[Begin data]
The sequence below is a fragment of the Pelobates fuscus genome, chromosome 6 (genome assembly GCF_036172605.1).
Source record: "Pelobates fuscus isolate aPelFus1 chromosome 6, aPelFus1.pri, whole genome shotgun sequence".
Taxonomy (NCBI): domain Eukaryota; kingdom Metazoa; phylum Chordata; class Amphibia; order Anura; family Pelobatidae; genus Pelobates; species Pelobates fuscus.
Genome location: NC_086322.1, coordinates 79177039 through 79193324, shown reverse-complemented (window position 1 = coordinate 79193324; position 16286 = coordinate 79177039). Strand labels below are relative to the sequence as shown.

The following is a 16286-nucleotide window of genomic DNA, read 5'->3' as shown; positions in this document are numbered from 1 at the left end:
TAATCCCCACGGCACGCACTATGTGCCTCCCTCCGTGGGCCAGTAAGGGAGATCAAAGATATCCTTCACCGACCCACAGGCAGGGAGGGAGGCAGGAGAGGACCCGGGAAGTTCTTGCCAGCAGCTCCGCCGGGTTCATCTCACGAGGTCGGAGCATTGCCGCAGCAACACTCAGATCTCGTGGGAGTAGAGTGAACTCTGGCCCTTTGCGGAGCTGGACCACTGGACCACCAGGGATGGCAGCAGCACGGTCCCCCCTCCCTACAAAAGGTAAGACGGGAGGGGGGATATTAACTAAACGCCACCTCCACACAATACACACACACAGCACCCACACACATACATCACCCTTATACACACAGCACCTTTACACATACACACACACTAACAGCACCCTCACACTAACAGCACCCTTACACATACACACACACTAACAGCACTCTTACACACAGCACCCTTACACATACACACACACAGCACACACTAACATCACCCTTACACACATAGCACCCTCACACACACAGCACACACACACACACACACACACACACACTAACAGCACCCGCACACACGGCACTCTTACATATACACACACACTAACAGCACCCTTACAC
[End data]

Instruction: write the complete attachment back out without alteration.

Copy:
The sequence below is a fragment of the Pelobates fuscus genome, chromosome 6 (genome assembly GCF_036172605.1).
Source record: "Pelobates fuscus isolate aPelFus1 chromosome 6, aPelFus1.pri, whole genome shotgun sequence".
Taxonomy (NCBI): domain Eukaryota; kingdom Metazoa; phylum Chordata; class Amphibia; order Anura; family Pelobatidae; genus Pelobates; species Pelobates fuscus.
Genome location: NC_086322.1, coordinates 79177039 through 79193324, shown reverse-complemented (window position 1 = coordinate 79193324; position 16286 = coordinate 79177039). Strand labels below are relative to the sequence as shown.

The following is a 16286-nucleotide window of genomic DNA, read 5'->3' as shown; positions in this document are numbered from 1 at the left end:
TAATCCCCACGGCACGCACTATGTGCCTCCCTCCGTGGGCCAGTAAGGGAGATCAAAGATATCCTTCACCGACCCACAGGCAGGGAGGGAGGCAGGAGAGGACCCGGGAAGTTCTTGCCAGCAGCTCCGCCGGGTTCATCTCACGAGGTCGGAGCATTGCCGCAGCAACACTCAGATCTCGTGGGAGTAGAGTGAACTCTGGCCCTTTGCGGAGCTGGACCACTGGACCACCAGGGATGGCAGCAGCACGGTCCCCCCTCCCTACAAAAGGTAAGACGGGAGGGGGGATATTAACTAAACGCCACCTCCACACAATACACACACACAGCACCCACACACATACATCACCCTTATACACACAGCACCTTTACACATACACACACACTAACAGCACCCTCACACTAACAGCACCCTTACACATACACACACACTAACAGCACTCTTACACACAGCACCCTTACACATACACACACACAGCACACACTAACATCACCCTTACACACATAGCACCCTCACACACACAGCACACACACACACACACACACACACACACTAACAGCACCCGCACACACGGCACTCTTACATATACACACACACTAACAGCACCCTTACAC